Stretching along the Chilean coast, reinforced concrete beams come together to create a striking, sculptural home.

The terrace by the pool is a great spot to watch the sunset.

Santiago–based architect Felipe Assadi has recently revealed one of his latest projects—House H. The remarkable 3,660-square-foot structure features a sequence of longitudinal and transverse beams coming together to generate a single sculptural piece, all while levitating over a slope. Scroll ahead to take a closer look at this cleverly designed dwelling.

The concrete beams support four walls, while also extending beyond to create massive, 23-foot-long cantilevers at both ends of the structure. As a result, the profile of the home looks like the letter "H" in the horizontal position, levitating on a slope.

The concrete beams support four walls, while also extending beyond to create massive, 23-foot-long cantilevers at both ends of the structure. As a result, the profile of the home looks like the letter “H” in the horizontal position, levitating on a slope.  

Courtesy of Fernando Alda Photo Studio



The walls and ceiling structure rest upon two longitudinal beams of the same length, which have been placed under the floor slab. The same four walls that support the ceiling extend past the floor slab to create the base level for the bedrooms on the south end of the house.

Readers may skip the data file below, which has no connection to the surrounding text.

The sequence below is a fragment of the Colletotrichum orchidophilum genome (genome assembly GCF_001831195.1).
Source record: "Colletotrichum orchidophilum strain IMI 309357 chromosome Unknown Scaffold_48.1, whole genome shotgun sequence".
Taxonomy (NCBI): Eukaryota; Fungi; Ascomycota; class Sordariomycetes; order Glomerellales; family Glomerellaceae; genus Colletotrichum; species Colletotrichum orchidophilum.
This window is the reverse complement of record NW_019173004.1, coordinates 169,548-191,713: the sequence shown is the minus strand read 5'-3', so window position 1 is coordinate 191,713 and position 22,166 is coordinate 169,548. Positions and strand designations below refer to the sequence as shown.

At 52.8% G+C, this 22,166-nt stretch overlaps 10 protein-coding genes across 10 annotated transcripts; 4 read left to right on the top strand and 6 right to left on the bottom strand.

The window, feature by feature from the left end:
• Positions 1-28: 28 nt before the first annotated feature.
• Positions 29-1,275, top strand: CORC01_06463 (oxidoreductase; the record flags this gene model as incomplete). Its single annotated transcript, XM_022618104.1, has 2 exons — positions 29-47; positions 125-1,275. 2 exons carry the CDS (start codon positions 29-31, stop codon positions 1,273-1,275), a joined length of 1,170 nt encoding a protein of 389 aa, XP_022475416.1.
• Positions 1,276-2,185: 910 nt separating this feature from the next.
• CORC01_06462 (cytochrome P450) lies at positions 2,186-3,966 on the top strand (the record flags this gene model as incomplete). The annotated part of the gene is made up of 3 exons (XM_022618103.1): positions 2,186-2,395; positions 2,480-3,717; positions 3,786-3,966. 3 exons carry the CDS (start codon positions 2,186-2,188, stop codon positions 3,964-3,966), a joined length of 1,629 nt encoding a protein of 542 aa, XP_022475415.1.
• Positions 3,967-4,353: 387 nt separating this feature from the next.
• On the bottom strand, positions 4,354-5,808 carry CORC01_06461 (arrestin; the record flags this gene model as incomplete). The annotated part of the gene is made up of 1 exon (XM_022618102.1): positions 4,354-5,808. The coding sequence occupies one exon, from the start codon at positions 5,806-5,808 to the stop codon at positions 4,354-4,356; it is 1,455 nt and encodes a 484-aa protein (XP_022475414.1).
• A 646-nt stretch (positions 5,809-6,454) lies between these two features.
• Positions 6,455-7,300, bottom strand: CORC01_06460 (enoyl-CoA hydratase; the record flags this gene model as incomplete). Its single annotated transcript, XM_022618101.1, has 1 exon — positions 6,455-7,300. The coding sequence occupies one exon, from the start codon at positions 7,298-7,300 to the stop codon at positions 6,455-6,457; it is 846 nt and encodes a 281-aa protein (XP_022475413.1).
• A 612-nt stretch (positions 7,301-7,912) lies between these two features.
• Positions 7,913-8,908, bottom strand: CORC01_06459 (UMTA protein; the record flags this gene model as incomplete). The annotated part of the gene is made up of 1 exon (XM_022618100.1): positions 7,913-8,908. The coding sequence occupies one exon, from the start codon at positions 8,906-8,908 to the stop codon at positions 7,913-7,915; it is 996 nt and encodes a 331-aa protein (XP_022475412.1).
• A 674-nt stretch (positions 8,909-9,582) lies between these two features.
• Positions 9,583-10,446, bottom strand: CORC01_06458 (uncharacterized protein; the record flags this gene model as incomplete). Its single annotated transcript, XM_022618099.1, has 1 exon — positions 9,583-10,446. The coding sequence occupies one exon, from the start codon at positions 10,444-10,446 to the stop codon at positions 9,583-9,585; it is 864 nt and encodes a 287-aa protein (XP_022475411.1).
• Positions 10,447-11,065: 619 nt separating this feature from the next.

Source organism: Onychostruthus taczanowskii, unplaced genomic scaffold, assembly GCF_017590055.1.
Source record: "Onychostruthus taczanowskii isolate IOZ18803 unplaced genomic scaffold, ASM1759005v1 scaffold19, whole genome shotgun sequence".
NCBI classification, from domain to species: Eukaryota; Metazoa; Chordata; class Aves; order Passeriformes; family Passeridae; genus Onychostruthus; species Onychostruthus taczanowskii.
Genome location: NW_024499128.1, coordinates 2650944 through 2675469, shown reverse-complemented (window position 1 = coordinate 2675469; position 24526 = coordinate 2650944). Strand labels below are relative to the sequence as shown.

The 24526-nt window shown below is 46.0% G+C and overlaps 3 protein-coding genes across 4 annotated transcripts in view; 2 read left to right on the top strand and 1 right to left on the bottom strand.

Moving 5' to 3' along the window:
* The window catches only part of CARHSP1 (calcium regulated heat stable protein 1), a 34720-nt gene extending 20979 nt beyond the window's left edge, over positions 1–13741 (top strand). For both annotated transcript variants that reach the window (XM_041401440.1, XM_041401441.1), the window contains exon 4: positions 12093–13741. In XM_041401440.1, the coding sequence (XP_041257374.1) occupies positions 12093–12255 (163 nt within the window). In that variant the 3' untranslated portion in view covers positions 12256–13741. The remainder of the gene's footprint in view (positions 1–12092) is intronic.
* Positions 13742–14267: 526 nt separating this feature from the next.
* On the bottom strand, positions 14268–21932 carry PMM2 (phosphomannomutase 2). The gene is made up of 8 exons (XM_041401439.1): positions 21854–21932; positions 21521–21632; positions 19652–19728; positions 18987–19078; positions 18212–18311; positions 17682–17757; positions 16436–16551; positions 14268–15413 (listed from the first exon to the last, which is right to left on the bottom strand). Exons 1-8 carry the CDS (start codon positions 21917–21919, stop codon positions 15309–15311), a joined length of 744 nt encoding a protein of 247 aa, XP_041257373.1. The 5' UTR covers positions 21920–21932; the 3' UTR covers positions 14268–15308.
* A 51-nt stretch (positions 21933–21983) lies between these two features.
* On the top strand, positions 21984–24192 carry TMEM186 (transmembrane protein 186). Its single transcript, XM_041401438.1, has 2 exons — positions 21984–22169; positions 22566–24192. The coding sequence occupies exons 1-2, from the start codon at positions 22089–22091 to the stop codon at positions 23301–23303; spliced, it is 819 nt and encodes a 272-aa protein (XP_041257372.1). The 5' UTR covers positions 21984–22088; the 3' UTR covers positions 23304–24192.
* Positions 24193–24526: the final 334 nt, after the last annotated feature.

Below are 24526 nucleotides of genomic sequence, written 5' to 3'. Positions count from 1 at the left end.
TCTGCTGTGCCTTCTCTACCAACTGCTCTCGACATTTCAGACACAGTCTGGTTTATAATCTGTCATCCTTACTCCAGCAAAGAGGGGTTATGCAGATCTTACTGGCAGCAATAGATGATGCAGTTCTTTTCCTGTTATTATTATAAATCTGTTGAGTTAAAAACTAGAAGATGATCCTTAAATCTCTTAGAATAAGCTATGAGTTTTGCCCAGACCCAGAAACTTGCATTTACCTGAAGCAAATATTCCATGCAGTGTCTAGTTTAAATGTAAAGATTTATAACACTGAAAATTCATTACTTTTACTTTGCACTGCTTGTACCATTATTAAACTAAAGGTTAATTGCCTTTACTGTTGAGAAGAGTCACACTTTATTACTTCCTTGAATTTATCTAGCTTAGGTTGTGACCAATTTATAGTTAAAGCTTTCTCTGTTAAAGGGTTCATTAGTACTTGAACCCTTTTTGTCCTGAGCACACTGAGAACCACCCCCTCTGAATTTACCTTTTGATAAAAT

The walls and ceiling structure rest upon two longitudinal beams of the same length, which have been placed under the floor slab. The same four walls that support the ceiling extend past the floor slab to create the base level for the bedrooms on the south end of the house. 

Courtesy of Fernando Alda Photo Studio

“As always, we prefer to inhabit a structure instead of structuring a room,” says Assadi. “In this way, we consider the technical feasibility of a project as its actual design resolution; feasibility is not separate from project design. This means that before becoming a house, the project is its own structure.” 

A staircase and a ramp rise where the transverse structures meet the pool volume.

A staircase and a ramp rise where the transverse structures meet the pool volume.   

Courtesy of Fernando Alda Photo Studio

See the full story on Dwell.com: This Chilean Concrete Home Levitates Off a Coastal Slope

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